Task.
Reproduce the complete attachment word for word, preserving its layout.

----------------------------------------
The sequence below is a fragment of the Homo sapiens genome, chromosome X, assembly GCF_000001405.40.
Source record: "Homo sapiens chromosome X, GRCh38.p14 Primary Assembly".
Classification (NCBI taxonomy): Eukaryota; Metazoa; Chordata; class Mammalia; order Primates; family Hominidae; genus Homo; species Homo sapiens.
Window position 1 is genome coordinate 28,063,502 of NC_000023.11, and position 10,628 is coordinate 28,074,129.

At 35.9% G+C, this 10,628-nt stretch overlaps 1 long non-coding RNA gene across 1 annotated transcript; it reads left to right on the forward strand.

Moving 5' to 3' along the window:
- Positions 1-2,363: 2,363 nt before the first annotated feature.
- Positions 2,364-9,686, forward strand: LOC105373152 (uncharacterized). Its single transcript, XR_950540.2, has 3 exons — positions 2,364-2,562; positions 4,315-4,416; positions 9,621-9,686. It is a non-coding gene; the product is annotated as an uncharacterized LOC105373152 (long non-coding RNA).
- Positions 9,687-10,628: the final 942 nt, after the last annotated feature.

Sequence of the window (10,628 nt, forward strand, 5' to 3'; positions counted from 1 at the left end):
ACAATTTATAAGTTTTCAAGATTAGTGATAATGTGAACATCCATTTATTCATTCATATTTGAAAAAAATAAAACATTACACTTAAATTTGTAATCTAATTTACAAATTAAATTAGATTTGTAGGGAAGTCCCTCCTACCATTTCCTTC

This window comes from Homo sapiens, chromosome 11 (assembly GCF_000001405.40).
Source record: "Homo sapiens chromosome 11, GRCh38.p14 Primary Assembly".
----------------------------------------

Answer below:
The sequence below is a fragment of the Homo sapiens genome, chromosome X, assembly GCF_000001405.40.
Source record: "Homo sapiens chromosome X, GRCh38.p14 Primary Assembly".
Classification (NCBI taxonomy): Eukaryota; Metazoa; Chordata; class Mammalia; order Primates; family Hominidae; genus Homo; species Homo sapiens.
Window position 1 is genome coordinate 28,063,502 of NC_000023.11, and position 10,628 is coordinate 28,074,129.

At 35.9% G+C, this 10,628-nt stretch overlaps 1 long non-coding RNA gene across 1 annotated transcript; it reads left to right on the forward strand.

Moving 5' to 3' along the window:
- Positions 1-2,363: 2,363 nt before the first annotated feature.
- Positions 2,364-9,686, forward strand: LOC105373152 (uncharacterized). Its single transcript, XR_950540.2, has 3 exons — positions 2,364-2,562; positions 4,315-4,416; positions 9,621-9,686. It is a non-coding gene; the product is annotated as an uncharacterized LOC105373152 (long non-coding RNA).
- Positions 9,687-10,628: the final 942 nt, after the last annotated feature.

Sequence of the window (10,628 nt, forward strand, 5' to 3'; positions counted from 1 at the left end):
ACAATTTATAAGTTTTCAAGATTAGTGATAATGTGAACATCCATTTATTCATTCATATTTGAAAAAAATAAAACATTACACTTAAATTTGTAATCTAATTTACAAATTAAATTAGATTTGTAGGGAAGTCCCTCCTACCATTTCCTTC

This window comes from Homo sapiens, chromosome 11 (assembly GCF_000001405.40).
Source record: "Homo sapiens chromosome 11, GRCh38.p14 Primary Assembly".